[poppler] poppler util pdftohtml

Josh Richardson jric at chegg.com
Thu Sep 22 20:23:48 PDT 2011

At the end of the day it's just a tool....  What if there are more
restrictive flags in the font, but user has license for the font?  Then he
cannot use the tool?  It might be impractical to get a new version of the
font from the originator that has the bits you're looking for -- probably
just create more confusion.  See how Font Squirrel handles this:


On 9/22/11 8:05 PM, "suzuki toshiya" <mpsuzuki at hiroshima-u.ac.jp> wrote:

>Is it acceptable that the font extraction from PDF is enabled when the
>embedded font includes OS/2 table and its fsType permits the permanent
>installation onto remote system (fsType == 0x0000)?
>Although the request to developers of the software generating PDF (like
>cairo, ghostscript etc) for the embedding with OS/2 table would be
>to make the idea pragmatic, I think such restriction prevents the troubles
>caused by the conflicts of the understanding of font permissions.
>Josh Richardson wrote:
>> The fonts that are embedded in a PDF may come from any source, and be
>> completely restriction-free.  It's really up to the user of the software
>> to decide.  Note that there are many many many other open source
>> that extract fonts from PDFs.
>> --josh
>> On 9/22/11 6:04 PM, "Leonard Rosenthol" <lrosenth at adobe.com> wrote:
>>> Boy, your lawyer needs to read up on IP law :).
>>> Since you do NOT have a license for the font data contained in the PDF,
>>> your software has NO RIGHTS to use that information for anything other
>>> than rendering the glyphs in the PDF.  You certainly have NO rights to
>>> convert the format - in fact, doing so is a clear and distinct
>>> of the font licenses.
>>> As such, if your patches to pdf2html extract the font data for use in
>>> HTML - I STRONGLY recommend that the code NOT be accepted into the
>>> repository.
>>> Leonard
>>> On 9/22/11 6:40 PM, "Josh Richardson" <jric at chegg.com> wrote:
>>>> I'm not a lawyer, but I did check with one.  I don't think software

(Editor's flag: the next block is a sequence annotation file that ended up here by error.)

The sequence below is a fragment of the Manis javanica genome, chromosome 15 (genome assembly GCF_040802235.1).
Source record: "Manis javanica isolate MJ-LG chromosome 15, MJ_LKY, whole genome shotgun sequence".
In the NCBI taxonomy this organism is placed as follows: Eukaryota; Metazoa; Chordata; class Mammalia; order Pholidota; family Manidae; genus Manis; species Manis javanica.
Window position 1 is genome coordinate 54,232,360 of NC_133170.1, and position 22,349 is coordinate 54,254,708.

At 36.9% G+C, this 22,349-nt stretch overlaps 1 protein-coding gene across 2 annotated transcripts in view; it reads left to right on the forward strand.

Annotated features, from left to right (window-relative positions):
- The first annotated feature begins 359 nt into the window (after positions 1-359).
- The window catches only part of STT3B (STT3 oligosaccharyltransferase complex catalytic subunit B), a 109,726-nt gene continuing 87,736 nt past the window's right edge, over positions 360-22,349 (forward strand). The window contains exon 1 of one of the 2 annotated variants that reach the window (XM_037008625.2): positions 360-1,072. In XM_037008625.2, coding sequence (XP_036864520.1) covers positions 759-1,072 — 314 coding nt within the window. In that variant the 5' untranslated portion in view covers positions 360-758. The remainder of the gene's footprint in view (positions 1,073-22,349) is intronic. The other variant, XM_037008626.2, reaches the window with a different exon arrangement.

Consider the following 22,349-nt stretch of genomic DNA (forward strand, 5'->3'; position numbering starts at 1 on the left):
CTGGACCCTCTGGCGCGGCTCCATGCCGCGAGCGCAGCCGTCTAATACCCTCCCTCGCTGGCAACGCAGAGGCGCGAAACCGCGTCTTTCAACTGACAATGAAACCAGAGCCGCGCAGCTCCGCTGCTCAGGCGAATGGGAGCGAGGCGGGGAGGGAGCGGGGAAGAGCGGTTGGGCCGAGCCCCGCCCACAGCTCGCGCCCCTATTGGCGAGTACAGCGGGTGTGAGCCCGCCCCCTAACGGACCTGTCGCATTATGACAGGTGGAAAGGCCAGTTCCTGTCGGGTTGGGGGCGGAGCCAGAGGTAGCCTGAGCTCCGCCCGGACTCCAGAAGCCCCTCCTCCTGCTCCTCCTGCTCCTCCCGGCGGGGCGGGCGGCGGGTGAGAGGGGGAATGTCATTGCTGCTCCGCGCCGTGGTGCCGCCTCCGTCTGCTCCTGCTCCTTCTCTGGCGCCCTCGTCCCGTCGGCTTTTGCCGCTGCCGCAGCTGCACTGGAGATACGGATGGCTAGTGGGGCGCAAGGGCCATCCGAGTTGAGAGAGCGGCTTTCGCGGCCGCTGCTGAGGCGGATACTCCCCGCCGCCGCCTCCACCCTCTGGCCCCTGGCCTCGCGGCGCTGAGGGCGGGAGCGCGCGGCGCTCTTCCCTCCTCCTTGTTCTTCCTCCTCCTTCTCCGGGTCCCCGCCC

>>>> violate your IP/licenses, at least as long as that software doesn't
>>>> contain unauthorized copyrighted material -- which pdftohtml does not
>>>> AFAIK -- I certainly didn't add any to it.
>>>> Best, --josh
>>>> On 9/22/11 3:08 PM, "Leonard Rosenthol" <lrosenth at adobe.com> wrote:
>>>>> I can't recall what you said about this in the past, but since I was
>>>>> just
>>>>> dealing with it today.
>>>>> What do you do about embedded fonts?
>>>>> As my company (Adobe) sells/creates fonts, I want to make sure that
>>>>> pdftohtml won't be violating our IP/licenses.
>>>>> Thanks in advance,
>>>>> Leonard
>>>>> On 9/22/11 5:51 PM, "Josh Richardson" <jric at chegg.com> wrote:
>>>>>> On 9/22/11 12:20 PM, "Jonathan Kew" <jfkthame at googlemail.com> wrote:
>>>>>>> More generally, it is not possible to recreate useful XHTML (or
>>>>>>> similar)
>>>>>>> documents from arbitrary PDF files with anything like 100%
>>>>>>> reliability,
>>>>>>> because many PDF files do not contain adequate information to
>>>>>>> accurately
>>>>>>> map the rendered glyphs back to correct Unicode text, or to
>>>>>>> reconstruct the proper flow of text. Constructs such as ActualText
>>>>>>> help, but are often lacking from real-world PDF documents.
>>>>>> W.r.t. rendering glyphs, we get around the problem of missing
>>>>>> mappings by taking any glyph without a unicode mapping and
>>>>>>assigning it
>>>>>> an
>>>>>> offset in the private space of Unicode.  This produces the correct
>>>>>> visual
>>>>>> result in the XHTML, but not a full semantic representation.  If
>>>>>> someone's
>>>>>> interested, they could get the semantics right too by
>>>>>> the
>>>>>> glyph against an appropriate Unicode font.
>>>>>> W.r.t. the flow of text, there have been other threads on this
>>>>>> but
>>>>>> pdftohtml does make some attempt, and I believe it's possible to do
>>>>>> this
>>>>>> to a high degree of accuracy, maybe >99% -- that said, noone has
>>>>>> it
>>>>>> yet, so either it's harder than I think, or no-one has cared enough
>>>>>> really try (and I still fall into that camp.)
>>>>>> Best, --josh
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